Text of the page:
Understanding the Basics of Law
During the 19th century, philosophers such as John Austin, Jean-Jacques Rousseau, and Thomas Aquinas defined law as “moral laws of nature”. In the late 19th and early 20th century, utilitarian theories remained dominant, but in the 21st century, a new concept of law emerged, namely that of natural law.
Aside from being a field of science, law is also a social institution, which shapes politics, economics, and history. Its basic purpose is to mediate relations between people.
There are three main types of legal systems: common law, civil law, and international law. These three systems have their own distinct judicial practices. However, all of them share a common principle: they are based on the idea that a governing body or government has the power to enforce certain rules.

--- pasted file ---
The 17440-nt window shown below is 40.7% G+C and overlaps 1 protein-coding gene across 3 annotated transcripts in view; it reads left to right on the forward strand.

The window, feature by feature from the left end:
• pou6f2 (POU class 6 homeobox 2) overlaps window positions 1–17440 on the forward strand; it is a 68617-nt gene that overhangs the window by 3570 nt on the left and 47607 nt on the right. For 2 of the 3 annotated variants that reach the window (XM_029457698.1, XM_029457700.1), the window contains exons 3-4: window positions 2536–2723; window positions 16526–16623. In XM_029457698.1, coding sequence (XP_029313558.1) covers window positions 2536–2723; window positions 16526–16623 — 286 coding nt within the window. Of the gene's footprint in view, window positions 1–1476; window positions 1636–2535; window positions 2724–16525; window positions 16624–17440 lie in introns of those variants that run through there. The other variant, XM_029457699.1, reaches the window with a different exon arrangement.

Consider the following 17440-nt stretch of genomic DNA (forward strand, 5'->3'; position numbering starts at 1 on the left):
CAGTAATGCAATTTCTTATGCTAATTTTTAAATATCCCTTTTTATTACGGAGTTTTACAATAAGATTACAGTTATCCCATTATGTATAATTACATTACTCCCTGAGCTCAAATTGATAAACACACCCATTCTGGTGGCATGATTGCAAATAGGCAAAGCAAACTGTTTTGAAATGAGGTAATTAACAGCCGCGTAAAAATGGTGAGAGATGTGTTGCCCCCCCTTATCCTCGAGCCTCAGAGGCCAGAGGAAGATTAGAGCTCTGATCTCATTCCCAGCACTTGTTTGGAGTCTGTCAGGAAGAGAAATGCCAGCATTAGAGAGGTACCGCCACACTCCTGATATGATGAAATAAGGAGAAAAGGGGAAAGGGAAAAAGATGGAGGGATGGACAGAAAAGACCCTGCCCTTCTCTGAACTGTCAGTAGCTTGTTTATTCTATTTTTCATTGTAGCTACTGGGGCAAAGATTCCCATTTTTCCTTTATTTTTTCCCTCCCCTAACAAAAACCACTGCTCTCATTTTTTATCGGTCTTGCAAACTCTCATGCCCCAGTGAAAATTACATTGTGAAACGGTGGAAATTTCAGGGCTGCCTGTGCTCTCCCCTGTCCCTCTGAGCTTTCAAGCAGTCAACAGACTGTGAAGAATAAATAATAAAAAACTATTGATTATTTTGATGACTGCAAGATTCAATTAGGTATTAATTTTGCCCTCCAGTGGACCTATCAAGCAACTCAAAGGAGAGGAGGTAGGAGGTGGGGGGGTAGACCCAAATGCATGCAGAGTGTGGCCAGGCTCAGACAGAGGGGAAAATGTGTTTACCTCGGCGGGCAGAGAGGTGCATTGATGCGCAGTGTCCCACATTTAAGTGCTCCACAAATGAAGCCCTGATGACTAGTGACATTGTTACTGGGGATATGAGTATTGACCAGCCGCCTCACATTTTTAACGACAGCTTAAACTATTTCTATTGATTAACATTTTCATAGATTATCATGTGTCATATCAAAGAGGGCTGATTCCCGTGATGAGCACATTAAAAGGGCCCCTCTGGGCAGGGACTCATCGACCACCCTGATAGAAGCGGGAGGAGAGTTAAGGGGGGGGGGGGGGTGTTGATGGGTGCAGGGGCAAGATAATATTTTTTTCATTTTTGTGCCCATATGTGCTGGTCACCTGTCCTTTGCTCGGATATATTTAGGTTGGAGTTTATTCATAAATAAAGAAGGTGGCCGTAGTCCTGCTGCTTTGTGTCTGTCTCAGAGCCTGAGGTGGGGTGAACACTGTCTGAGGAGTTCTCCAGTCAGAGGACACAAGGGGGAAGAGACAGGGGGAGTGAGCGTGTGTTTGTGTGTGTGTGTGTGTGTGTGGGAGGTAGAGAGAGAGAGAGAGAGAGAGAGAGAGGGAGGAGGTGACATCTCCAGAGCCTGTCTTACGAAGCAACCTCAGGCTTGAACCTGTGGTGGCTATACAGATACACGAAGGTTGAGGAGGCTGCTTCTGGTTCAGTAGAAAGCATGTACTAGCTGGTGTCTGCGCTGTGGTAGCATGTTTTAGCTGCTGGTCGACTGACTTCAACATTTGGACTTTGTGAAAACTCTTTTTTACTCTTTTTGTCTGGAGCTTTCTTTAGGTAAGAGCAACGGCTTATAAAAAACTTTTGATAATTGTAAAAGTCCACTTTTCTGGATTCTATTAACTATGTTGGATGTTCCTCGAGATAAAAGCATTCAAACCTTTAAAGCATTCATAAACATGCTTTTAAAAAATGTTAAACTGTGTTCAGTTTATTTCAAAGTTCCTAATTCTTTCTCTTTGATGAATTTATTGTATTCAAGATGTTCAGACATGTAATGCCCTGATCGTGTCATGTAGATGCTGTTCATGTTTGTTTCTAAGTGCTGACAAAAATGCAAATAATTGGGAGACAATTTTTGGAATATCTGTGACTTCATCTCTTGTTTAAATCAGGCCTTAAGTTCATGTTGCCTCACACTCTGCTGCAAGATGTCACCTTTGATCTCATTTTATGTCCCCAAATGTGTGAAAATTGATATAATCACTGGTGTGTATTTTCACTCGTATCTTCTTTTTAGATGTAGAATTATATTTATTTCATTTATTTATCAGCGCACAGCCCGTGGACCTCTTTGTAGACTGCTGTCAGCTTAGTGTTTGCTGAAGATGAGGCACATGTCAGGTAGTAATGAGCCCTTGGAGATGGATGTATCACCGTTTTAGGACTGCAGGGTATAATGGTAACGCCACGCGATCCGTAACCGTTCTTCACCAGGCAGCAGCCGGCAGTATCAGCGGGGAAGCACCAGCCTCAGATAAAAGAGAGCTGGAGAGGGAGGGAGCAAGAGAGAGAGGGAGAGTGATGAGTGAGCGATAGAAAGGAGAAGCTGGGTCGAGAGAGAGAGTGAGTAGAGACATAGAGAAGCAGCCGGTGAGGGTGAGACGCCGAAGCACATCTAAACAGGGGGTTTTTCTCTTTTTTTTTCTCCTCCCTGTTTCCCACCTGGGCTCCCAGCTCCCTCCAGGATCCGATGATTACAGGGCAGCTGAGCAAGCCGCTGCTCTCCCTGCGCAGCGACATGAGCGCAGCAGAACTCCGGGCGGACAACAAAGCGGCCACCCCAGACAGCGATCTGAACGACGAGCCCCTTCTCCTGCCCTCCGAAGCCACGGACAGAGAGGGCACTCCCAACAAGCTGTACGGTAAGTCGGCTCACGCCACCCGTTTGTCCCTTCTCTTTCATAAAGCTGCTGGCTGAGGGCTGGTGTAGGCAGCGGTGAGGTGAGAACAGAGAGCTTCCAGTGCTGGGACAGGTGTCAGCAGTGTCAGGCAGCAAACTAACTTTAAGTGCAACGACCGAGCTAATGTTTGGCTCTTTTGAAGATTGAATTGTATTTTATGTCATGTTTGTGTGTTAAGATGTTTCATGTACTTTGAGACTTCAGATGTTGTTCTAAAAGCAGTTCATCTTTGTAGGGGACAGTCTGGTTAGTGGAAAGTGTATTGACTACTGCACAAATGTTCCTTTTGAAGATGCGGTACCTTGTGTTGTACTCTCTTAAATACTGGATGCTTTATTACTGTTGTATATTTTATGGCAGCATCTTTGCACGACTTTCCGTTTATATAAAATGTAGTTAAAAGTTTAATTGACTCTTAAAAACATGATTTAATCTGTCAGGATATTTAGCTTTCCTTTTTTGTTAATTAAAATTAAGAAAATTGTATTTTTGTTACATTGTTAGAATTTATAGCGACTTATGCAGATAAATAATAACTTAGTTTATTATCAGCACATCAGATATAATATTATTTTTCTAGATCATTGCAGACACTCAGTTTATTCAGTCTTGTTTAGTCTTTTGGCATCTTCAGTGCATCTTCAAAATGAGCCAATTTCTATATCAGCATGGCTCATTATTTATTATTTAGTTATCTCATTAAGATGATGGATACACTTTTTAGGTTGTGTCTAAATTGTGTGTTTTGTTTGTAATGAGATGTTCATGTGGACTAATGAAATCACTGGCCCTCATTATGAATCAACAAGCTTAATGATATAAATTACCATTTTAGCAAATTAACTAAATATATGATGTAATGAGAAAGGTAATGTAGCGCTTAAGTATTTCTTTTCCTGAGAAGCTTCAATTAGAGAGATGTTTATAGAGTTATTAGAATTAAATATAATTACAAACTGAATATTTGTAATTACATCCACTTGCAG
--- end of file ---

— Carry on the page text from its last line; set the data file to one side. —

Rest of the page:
In common law legal systems, courts are given the authority to make decisions based on specific cases. These decisions are referred to as precedents. The doctrine of precedent means that a court’s decisions bind future ones. In addition, the age of the decision and the closeness of the facts influence the authority of a case in common law.
In civil law legal systems, judicial decisions are less detailed. They are based on regulations and statutes. In these systems, the executive branch is explicitly acknowledged in judicial decisions.
The United Nations has undertaken extensive legal work, such as combating terrorism, protecting the environment, and addressing the international dimension of many issues. The organization continues to advance the development of international law.